How to avoid common interview mistakes
Whether you are applying directly to a company or via a recruitment agency, you will be dealing with a recruiter. This is the person you must impress first and foremost.
From a recruiter’s perspective, there are a number of mistakes that job seekers consistently make. Here is your guide to avoiding them.
Getting the Basics Right
The number of emails that a company or recruitment agency receives each week from job seekers – either seeking employment or information – is significant. So, too are the grammar and spelling mistakes.
Many emails are unclear in intent, and contain spelling and grammar mistakes. Often, this can be enough for a recruiter to decline on first pass alone. Do not underestimate the importance of getting the basics right!
This advice extends to your resume, email approaches and cover letters.
Do not just re-use a cover letter, or even a resume, you have used for another job. All too often, a cover letter used for another advertisement (and which often also includes the other company’s name) is re-submitted for a different job or company. Instead, you must take time to specifically address the skills required for the particular job and company you are applying to – in all of your correspondence.
You must anticipate interview questions. Ensure you know your resume in detail and that you have, most importantly, researched the company you are applying to. All too often, candidates are rejected when they cannot answer this simple question, ‘What do you know about our organisation?’
When asked by the recruiter to talk through your previous positions, you must be able to detail your responsibilities, achievements, changes you implemented and any other important aspects. All too often, recruiters hear, “I did everything”, which in fact, tells those interviewing….nothing.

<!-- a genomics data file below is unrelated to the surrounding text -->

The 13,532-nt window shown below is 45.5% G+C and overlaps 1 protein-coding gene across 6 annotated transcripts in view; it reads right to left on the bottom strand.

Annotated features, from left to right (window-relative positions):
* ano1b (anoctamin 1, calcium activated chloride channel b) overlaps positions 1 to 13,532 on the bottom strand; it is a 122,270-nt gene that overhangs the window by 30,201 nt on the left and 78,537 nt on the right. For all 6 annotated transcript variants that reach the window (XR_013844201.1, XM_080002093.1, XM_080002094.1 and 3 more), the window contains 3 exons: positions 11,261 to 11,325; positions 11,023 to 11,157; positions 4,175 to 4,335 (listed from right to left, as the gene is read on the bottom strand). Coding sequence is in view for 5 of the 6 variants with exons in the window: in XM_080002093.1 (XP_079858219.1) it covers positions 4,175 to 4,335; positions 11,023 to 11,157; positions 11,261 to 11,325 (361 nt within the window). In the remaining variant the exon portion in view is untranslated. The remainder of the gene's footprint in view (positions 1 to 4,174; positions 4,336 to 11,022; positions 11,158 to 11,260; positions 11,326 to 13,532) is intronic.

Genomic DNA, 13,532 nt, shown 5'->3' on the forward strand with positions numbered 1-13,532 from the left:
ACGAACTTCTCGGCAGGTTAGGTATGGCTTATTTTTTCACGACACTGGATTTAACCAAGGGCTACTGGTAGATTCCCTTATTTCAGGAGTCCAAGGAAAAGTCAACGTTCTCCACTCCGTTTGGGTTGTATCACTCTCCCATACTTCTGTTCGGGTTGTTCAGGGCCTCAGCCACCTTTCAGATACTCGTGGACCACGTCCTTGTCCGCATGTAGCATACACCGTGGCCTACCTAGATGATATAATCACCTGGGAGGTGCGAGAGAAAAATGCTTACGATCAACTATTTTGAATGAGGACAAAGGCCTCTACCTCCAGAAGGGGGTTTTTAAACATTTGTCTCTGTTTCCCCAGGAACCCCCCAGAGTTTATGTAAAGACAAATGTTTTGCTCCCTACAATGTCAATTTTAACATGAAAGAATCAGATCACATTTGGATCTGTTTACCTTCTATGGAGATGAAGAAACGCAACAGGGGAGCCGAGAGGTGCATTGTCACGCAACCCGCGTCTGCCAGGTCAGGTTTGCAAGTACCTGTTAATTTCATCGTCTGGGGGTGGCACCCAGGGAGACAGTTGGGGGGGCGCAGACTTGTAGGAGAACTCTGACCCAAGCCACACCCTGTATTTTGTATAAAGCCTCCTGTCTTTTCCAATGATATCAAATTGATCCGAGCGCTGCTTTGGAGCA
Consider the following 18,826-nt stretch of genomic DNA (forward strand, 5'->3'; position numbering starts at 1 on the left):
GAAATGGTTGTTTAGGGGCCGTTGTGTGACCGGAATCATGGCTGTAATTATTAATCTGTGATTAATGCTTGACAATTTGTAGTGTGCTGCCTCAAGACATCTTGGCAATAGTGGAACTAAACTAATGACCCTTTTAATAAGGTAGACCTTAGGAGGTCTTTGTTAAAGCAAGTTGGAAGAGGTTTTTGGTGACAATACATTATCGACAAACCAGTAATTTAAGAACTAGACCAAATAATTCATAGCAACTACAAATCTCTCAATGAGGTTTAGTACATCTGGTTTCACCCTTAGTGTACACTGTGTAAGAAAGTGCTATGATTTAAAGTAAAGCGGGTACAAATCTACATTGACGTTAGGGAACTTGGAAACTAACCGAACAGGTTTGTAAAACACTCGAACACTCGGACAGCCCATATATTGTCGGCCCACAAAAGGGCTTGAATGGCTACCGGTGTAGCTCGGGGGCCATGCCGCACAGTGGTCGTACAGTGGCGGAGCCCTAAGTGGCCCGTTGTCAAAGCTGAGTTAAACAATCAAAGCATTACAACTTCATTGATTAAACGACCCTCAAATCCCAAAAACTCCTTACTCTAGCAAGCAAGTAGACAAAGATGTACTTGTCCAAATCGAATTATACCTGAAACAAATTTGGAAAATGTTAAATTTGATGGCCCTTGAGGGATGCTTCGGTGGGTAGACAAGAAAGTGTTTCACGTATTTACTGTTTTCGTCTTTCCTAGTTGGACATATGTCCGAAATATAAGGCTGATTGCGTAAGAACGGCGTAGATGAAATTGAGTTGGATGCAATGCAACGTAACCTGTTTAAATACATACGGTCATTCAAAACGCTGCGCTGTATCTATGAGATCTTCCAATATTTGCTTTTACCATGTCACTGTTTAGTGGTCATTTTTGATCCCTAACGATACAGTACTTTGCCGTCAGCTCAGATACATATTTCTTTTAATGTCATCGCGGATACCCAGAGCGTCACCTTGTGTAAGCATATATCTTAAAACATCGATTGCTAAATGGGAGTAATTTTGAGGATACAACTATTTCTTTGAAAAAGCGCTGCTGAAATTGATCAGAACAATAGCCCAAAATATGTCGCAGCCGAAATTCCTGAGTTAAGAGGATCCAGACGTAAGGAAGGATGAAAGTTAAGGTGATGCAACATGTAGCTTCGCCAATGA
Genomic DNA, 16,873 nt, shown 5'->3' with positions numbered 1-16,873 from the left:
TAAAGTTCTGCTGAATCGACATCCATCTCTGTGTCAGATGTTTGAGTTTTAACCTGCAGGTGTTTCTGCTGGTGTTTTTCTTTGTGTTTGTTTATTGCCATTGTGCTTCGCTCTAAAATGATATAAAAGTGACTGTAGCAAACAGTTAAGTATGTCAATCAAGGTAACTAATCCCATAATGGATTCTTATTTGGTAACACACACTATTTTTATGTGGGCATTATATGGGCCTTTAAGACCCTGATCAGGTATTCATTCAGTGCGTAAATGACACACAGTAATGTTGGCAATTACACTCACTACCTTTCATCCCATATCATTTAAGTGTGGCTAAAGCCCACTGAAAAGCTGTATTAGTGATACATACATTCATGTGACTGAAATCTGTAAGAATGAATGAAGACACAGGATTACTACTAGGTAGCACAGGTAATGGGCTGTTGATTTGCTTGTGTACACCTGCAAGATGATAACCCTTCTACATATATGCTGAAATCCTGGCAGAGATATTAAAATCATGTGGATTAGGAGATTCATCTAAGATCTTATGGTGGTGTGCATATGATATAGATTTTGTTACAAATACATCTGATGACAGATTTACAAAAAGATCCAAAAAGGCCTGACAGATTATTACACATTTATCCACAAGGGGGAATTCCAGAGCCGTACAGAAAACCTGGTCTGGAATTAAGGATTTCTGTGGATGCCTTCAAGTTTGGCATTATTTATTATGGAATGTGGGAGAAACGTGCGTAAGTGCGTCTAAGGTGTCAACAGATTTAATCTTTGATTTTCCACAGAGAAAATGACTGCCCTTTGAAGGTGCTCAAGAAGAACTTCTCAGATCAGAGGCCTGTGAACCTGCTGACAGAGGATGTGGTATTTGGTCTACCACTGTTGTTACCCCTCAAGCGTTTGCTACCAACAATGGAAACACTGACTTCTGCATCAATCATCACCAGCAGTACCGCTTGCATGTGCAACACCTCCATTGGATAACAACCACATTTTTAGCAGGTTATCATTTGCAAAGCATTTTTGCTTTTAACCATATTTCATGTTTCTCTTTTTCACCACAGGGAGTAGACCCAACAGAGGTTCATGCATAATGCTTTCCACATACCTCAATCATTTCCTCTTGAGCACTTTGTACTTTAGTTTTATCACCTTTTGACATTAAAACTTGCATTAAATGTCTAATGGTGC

Do not leave your mobile phone on during an interview. According to a recent survey of recruitment professionals, the number of people in interviews who leave their phone on or on vibrate or even on the table in front of them is astounding. This is unprofessional and rude.
So too, is being late for an interview. This shows a lack of detail and care and reflects poorly on you and your organisational skills.
Think about contact points; when a recruiter is making contact, what impression will they form? Too many don’t consider their voicemail message (does it identify who you are?) or email addresses, both of which can be very unprofessional. When you answer the phone, always identify who you are. There is nothing worse as a recruiter, having to ask, “is this….?” when they call. Also consider where you reside in the electronic world; do you have a Facebook page? If so, ensure that it is only available to those you want it to be available to. Recruiters have become much savvier at checking on candidates using other sources, like Facebook, Twitter and Pintrest. On such sites, do you have a personal email address or your work email address? If so, the latter is not appropriate! Be mindful what photos are on the site and what is being written if you have dozens or hundreds of friends linked to you.
Responding to Rejection
Be careful how you respond to rejection. As much as it is frustrating and disappointing to receive a ‘sorry you have not been successful’ email, resist all temptation to respond negatively. All it does is confirm for the recruiter that they were right to not select you in the first place and they will make a note on your applicant card. For those few who actually write something like, “Whilst I’m disappointed not to have been selected, I thank you for the opportunity to apply and will continue to do so”, you’ll have no idea how that stands out. When employers write about their company values on their web page, they typically mean it, so if you demonstrate behaviours that don’t align with those values, you won’t last long in the process.
Using Job Offers as Leverage
This point essentially comes down to honesty and integrity. It is not uncommon for an active job seeker to have a number of positions under application at the same time. If you are open and honest with the recruiter, the process can be better handled to keep the first position moving along positively and ideally, quickly.
You must also consider why you are leaving your current job and if you are absolutely sure of doing so. If you are simply using a recruitment process to ‘fish around’, you need to be completely upfront about this. It is not appropriate to have a recruiter get you to the point of offer, only so you can use it as leverage to get what you want from your existing employer.